Himalayan fairy grass
This morning there was a definite chill in the air. Summer has surely given way to autumn, and this is the time of year when the ornamental grasses come into their own. In the average sized garden, it’s a mistake to grow too many different ones together, as they then lose their individual impact; so autumn is the perfect season to visit a few gardens and take a closer look at each of their qualities.
It was just a few months before the pandemic that we last went to Great Dixter and I saw a magnificent clump of this beautiful miscanthus positioned on the corner of a bed, which was the perfect place for it to strut its stuff – a veritable fountain of sunshine.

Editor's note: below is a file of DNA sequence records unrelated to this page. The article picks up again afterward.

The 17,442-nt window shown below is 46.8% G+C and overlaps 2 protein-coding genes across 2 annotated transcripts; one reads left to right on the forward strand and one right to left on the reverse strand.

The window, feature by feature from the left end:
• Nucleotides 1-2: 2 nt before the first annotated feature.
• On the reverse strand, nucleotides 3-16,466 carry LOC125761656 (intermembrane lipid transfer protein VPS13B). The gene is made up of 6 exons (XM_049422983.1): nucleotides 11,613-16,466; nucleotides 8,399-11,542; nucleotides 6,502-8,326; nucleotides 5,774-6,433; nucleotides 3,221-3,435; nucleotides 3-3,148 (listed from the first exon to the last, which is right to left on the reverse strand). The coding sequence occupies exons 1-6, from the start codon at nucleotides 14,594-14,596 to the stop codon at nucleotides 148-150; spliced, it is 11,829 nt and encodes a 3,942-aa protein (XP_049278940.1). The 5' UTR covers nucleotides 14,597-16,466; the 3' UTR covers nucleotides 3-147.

This is a graceful and distinctive, other-worldly sort of grass (hence its common name perhaps?), and the pendant, bronzy-golden plumes are held well above the foliage to about one and a half metres. Hardiness is clearly a much-discussed issue around M. nepalensis, and it’s fair to say that sun, shelter and – critically – very sharp drainage are essential, because it dislikes nothing more than winter wet.
Some plants really are worth cossetting and this is one of them.
NB Louise has published a beautifully produced book of her plant profiles – A Plant for Each Week of the Year. It costs £9.99 and is for sale in our online shop here.
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